As the days turned into weeks, and he was coming home the same way every day, I began to doubt the conclusions we had drawn.  Was it likely that daycare was slipping up every single day?  No, probably not.  So what then?

We decided to visit Dr. Fogg, our friendly neighborhood allergist.  He's not who we see for EGID issues, but he takes care of my allergies and asthma, and he's involved in Aidan's care too.  We really like him, and it's nice to have a local (read: non-CHOP) resource who can make the time to call you back!  I digress...

Dr. Fogg's nurse was hesitant to order environmental testing on a child so young (15m) but I insisted.  I know it's allergies.  I just know.

So April 11th came, and we found ourselves in Dr. Fogg's office for a skin test.  48 skin pricks on one teeny tiny back.  Aidan cried like it was his job when they were being applied, but a hug and a bottle (and the ability to back himself into a corner to protect his back) calmed him down. I won't lie though - watching your 1 year old cower is pretty heartbreaking...

And then we wait.  A few minutes pass, and his back is getting pretty red:

A few more minutes...  Even redder.

A few more minutes, and welts start coming up...

By the time we reach the ten minute mark, it's insane.  Clearly, this boy has some environmentals in play. 

The results?  Allergies to grasses, trees, dust mites, roaches, and weeds.  No pet allergies!!!  No mold allergies!!!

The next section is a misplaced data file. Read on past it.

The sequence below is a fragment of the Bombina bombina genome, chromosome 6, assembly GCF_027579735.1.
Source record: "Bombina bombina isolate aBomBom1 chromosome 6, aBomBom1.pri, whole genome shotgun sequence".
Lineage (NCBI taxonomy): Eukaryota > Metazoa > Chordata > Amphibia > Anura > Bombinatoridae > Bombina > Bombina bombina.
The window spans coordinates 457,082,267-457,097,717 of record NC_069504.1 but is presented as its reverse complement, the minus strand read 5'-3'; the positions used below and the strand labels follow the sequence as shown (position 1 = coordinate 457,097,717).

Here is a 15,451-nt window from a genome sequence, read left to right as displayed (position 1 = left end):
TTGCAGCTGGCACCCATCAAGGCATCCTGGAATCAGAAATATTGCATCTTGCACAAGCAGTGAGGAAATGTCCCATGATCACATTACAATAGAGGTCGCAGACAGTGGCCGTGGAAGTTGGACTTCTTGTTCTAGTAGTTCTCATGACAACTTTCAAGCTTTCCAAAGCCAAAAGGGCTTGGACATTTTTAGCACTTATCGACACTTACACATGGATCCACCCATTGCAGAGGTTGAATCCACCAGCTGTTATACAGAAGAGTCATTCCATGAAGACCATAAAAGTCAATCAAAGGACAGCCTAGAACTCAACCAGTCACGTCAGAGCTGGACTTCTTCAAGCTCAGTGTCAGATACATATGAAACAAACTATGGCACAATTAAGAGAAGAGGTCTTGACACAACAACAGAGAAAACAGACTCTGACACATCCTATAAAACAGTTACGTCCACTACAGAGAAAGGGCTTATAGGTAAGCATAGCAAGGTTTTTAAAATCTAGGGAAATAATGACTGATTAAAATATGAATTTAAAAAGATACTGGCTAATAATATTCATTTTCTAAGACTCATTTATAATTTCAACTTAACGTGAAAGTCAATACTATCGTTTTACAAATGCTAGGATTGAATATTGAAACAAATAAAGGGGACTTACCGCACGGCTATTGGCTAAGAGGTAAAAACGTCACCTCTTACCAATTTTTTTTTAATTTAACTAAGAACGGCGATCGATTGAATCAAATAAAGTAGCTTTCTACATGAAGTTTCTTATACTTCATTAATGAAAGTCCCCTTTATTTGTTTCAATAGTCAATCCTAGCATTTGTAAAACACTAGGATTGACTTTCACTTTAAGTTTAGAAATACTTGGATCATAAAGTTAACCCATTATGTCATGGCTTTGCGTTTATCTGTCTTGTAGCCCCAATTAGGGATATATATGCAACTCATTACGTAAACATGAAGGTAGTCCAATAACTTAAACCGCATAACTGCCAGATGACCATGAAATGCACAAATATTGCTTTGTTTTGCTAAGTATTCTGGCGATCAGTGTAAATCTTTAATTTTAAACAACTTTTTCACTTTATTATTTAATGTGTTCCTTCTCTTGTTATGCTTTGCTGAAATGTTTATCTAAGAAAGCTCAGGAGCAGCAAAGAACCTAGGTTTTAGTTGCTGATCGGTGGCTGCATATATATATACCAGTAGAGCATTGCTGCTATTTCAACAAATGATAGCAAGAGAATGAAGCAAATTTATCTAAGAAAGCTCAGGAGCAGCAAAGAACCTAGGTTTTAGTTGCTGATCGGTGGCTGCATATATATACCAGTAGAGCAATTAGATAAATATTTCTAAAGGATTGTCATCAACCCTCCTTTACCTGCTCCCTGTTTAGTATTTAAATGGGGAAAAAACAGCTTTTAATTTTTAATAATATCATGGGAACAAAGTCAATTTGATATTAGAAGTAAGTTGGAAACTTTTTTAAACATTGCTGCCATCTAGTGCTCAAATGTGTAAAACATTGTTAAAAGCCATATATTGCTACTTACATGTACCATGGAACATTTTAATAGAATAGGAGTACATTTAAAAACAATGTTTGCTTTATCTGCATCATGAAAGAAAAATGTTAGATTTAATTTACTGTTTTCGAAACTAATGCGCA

The treatment?  We've started him on zyrtec (3/4tsp) nightly and his daily hives are gone.  His ever-present runny nose?  Gone.  Amazing.

We've also been asked to consider allergy shots.  Although Aidan's younger than the rest of their injection patients, Dr. Fogg feels that it would be a huge benefit to him.  We're considering it and will make the call in a few weeks, once we're done with the move.

For the record - here's a picture of my environmental panel.  Weird, IDK where he gets it from...

Thursday, April 19, 2012

Picture Post

I'm sorry my words have failed me this week.  I mentioned last week that we had made some big decisions around Aidan's feeding and nutrition, and we knew it would be a difficult transition.  To say that it has been would be an understatement.  I've needed a little bit of time to process things for myself and haven't felt the urge to write anything.  We'll be back to our regularly scheduled programming next week, but for now, I'll leave you with this...